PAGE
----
1. The United States is considered an unstable region due to frequent authoritarian crackdowns, rising Christian fundamentalism, and active attacks on the press. If you assume these risks — because conflict reporting is an invaluable service and, to some, a calling — make sure you and your editors have the resources to support your work.
2. Research the environment beforehand and make notes of locations that have been subject to gun violence in the past — schools, churches, street intersections, etc.
3. Take a hostile environment training course to learn how to treat basic injuries and how to behave in an active shooter situation. You may not think this is strictly necessary, but it is crucial in the United States where there are more guns than citizens. Not if you are a freelancer, but even if you are stationed in a newsroom — perhaps especially if you will be in a newsroom.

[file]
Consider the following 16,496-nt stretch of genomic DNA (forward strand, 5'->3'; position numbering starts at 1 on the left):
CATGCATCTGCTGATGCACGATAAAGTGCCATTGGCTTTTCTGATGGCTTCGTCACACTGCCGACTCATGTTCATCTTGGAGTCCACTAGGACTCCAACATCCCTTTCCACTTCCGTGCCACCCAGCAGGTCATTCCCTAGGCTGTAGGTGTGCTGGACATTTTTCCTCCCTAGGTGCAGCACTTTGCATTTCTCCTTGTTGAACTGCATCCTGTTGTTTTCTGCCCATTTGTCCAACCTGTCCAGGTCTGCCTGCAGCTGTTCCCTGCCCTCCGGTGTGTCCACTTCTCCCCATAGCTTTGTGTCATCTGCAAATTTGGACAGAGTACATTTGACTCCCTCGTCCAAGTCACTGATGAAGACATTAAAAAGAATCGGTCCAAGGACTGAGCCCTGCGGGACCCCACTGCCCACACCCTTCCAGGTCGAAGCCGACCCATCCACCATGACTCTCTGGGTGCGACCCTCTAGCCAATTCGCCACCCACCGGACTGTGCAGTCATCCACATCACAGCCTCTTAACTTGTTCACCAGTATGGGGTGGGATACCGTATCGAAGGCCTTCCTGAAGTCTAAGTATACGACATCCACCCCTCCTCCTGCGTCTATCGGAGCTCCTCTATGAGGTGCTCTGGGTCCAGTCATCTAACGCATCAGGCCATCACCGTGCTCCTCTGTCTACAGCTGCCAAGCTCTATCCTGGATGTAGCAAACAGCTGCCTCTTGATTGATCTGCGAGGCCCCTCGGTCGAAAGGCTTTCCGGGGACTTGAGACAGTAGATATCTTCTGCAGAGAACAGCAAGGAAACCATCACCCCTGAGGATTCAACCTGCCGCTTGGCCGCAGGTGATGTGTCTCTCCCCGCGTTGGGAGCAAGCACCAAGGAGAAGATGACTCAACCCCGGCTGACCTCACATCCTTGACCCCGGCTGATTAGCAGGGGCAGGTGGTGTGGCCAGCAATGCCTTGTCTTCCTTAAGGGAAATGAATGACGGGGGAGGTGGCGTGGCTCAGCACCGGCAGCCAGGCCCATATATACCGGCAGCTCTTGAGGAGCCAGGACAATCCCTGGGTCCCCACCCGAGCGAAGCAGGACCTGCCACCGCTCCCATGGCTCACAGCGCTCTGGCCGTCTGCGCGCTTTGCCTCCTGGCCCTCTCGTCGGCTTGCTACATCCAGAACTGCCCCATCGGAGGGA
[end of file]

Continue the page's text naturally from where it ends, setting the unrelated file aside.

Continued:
4. Secure your devices and use messaging apps with end-to-end encryption. The United States’ notorious intelligence services spy on their own citizens so extensively that you can assume every word you type will be monitored.
5. Be careful on social media because American political leaders are known to personally attack journalists by name under the nebulous banner of “fake news.” Again, it does not matter if you are posted with a reputable news outlet; this likely makes you even more of a target.
6. If you are a woman, acquire your contraception and birth control needs before you set foot in the United States. It is effectively impossible and/or prohibitively expensive in many regions to access reproductive health care or even basic contraception.
7. Use trustworthy fixers and translators on the ground. Many concepts that seem familiar to you ( e.g. “thoughts and prayers” and “culture of life”) have counterintuitive meanings in the American context. Make sure to be culturally sensitive in your reporting.
8. The headlines may be bleak, but get to know Americans, eat with them, and visit their homes; most of them wake up every day and carry on with their lives, despite living in one of the most volatile regions on Earth — just like people in any conflict zone.